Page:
When choosing a finish for your aluminum storefront, anodizing stands out because it involves adding a coating that forms from the very metal itself. This durable finish looks great for years but does eventually need cleaning and care. Buff, seal, and restore your anodized aluminum the right way to keep your storefront looking great for another few decades.
Use the Right Abrasives
Always start with a simple sponge and some dish soap to see if you can remove dirt and stains. Of course, this technique only works for lightly soiled storefronts. Get to work on tougher stucco deposits or bird droppings with safe abrasives like:
- Non-scratching powder cleaning products designed for bathtubs, sinks, and other coated metal surfaces
- Scrubbing pads made from aluminum wire or nylon
- Brushes with aluminum or natural fiber bristles
Keep the surface wet as you work and go lightly with the abrasive cleaners to avoid scratching that lets corrosion develop under the anodized layer.
Paint thinner, mineral spirits, and other strong solvents strip the anodized coating right off the metal along with the dirt or corrosion you want to remove. Stick with mild soaps and detergents that are safe for using with bare skin to prevent damage to the coating below. However, you may have to resort to using a solvent like mineral spirits if there are water-resistant spots of oil or wax that resist the efforts of abrasive cleaners. In these cases, prepare to invest in a chromic acid coating restoration product that replaces the anodized material you remove.
Wait for Cool Surfaces
It's tempting to scrub your storefront down on a sunny day because you can see all the dirt clearly and get fast drying times. Working on the metal while it's hot or even warm increases the effects of all types of cleaning products, so stick to a cloudy day or wait until the evening to start working. You'll have better control over the products you're using and prevent unnecessary damage to the metal.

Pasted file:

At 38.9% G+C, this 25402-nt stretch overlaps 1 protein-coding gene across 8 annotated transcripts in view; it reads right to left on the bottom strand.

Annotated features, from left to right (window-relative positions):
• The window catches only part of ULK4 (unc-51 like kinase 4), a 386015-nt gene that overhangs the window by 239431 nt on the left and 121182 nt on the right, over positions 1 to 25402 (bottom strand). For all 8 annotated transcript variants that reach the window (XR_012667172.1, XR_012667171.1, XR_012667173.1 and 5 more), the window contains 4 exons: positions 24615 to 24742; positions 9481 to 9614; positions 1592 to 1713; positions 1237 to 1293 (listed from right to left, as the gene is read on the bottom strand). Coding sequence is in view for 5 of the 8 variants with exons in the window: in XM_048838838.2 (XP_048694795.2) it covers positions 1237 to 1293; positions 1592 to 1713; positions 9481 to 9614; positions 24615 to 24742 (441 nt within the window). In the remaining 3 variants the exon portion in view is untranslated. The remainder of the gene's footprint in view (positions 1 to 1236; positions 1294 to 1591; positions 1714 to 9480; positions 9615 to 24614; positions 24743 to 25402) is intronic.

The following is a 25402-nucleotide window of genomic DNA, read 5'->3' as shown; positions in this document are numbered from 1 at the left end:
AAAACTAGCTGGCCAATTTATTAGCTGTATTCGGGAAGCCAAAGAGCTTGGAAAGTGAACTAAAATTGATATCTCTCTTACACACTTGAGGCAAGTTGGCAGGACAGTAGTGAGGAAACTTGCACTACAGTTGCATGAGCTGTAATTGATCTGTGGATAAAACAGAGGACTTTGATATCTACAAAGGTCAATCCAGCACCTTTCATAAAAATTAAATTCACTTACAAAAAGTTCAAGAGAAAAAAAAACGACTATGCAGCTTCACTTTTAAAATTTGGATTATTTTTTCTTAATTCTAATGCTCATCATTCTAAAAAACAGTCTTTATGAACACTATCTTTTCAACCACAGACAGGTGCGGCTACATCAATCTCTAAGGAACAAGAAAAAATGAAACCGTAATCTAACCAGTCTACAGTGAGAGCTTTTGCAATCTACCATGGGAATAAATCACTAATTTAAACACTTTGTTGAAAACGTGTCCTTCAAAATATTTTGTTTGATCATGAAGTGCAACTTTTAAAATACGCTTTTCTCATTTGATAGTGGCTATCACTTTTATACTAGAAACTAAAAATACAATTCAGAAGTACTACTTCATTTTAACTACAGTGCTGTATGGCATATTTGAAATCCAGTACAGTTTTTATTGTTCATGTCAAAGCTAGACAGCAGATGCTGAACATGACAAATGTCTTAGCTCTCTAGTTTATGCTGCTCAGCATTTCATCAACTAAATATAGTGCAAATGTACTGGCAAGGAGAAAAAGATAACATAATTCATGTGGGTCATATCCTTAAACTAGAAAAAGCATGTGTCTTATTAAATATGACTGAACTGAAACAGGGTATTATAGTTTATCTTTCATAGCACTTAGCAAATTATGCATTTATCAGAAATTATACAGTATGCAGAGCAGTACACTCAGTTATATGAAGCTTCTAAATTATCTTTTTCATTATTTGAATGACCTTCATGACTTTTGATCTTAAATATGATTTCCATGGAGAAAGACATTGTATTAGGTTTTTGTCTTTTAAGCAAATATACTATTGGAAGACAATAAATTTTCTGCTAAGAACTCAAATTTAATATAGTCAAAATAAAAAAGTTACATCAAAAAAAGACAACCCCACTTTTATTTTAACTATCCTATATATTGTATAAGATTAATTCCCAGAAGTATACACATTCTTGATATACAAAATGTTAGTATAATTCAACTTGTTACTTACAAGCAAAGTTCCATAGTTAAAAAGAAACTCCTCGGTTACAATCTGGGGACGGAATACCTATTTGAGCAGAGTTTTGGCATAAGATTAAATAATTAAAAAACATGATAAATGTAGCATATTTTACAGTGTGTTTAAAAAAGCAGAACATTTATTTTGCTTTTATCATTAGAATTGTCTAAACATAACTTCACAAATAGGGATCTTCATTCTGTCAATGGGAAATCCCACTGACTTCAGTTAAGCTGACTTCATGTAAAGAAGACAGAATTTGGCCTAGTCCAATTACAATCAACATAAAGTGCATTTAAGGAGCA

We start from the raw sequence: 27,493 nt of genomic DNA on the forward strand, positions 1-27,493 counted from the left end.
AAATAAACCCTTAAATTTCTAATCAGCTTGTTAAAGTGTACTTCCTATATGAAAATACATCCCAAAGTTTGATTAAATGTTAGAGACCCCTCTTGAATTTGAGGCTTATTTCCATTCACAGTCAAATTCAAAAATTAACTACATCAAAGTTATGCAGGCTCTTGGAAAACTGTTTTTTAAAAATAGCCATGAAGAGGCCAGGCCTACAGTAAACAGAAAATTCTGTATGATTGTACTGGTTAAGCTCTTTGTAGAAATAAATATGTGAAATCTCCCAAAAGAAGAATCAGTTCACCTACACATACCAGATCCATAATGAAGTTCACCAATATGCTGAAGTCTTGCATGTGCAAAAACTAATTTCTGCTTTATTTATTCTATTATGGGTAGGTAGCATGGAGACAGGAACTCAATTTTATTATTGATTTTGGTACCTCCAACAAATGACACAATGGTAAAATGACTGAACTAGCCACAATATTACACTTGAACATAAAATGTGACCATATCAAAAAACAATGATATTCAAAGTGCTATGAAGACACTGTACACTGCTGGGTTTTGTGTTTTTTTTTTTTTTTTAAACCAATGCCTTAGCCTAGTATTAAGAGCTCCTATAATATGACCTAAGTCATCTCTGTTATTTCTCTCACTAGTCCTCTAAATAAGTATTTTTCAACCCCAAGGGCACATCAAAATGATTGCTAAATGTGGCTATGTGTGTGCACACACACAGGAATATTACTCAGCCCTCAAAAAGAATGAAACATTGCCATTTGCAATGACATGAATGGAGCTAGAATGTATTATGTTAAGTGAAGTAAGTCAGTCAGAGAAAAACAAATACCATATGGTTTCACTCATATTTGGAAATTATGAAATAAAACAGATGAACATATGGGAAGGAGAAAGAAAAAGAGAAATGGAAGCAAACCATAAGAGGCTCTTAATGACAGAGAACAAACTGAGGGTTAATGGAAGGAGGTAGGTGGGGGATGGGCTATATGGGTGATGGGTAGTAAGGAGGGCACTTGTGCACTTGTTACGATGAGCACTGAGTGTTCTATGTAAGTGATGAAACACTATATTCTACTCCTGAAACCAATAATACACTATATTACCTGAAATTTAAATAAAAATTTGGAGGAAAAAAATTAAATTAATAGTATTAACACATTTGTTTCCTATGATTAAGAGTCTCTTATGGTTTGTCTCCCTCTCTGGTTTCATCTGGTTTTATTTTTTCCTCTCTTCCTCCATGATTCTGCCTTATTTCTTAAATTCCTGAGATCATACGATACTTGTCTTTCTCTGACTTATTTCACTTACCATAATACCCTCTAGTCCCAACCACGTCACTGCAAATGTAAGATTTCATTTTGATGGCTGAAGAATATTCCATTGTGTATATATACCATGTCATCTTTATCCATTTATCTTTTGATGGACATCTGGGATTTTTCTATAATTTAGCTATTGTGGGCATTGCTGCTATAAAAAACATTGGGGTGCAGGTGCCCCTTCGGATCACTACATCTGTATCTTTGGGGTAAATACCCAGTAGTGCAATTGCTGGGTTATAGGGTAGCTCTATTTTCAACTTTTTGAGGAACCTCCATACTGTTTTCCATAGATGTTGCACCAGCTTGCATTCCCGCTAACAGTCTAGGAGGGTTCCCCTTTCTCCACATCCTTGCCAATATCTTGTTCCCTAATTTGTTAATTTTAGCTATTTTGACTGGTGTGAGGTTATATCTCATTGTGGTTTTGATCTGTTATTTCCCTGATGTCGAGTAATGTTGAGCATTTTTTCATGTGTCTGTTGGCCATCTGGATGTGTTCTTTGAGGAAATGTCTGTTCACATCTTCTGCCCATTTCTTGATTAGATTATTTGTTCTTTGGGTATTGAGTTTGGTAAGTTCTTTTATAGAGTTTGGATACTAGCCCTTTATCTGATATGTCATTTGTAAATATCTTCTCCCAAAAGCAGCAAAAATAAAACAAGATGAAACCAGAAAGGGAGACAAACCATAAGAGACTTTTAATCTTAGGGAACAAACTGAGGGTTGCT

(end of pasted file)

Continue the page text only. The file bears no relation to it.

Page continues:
Remove Corroded Spots
While steel and iron turn red with rust when they corrode, anodized aluminum develops crusty white deposits instead. Since these spots of corrosion penetrate through the protective layer and reach the metal below, there's little point in cleaning and restoring the storefront unless you remove all the corrosion first. You can resort to steel wool and solvents if necessary to get stubborn deposits off since you'll need to cover these areas with a re-coating product for anodized metal anyways.
Restore the Layers
If you managed to get all the stains and deposits off with gentle abrasives and safe detergents, you can skip the restoration step. Storefront owners that damaged the anodized coating on their aluminum to strip corrosion or tough deposits should replace the missing layer of coating before moving on. There are plenty of reliable products for doing small patches, but extensive missing material is best replaced by a professional restoration team (like the company at http://glasshopperaurora.com) They will likely need to remove the storefront pieces and dip them for a completely fresh anodized finish.
Weigh the costs of shipping and treating your current aluminum storefront versus buying brand new pieces. In many cases, removing the old coating and dipping for a new one costs as much or even more than replacement. The restored finish also tends to wear away quicker and is unlikely to come with the same warranty offered by a manufacturer.
Try to stick to a cleaning schedule that has you scrubbing the aluminum storefront at least once a week with a sponge and some soap. By making time for regular and gentle cleanings, you can avoid the need to bring out the solvents and hard abrasives that put the protective anodized coating at risk for further damage.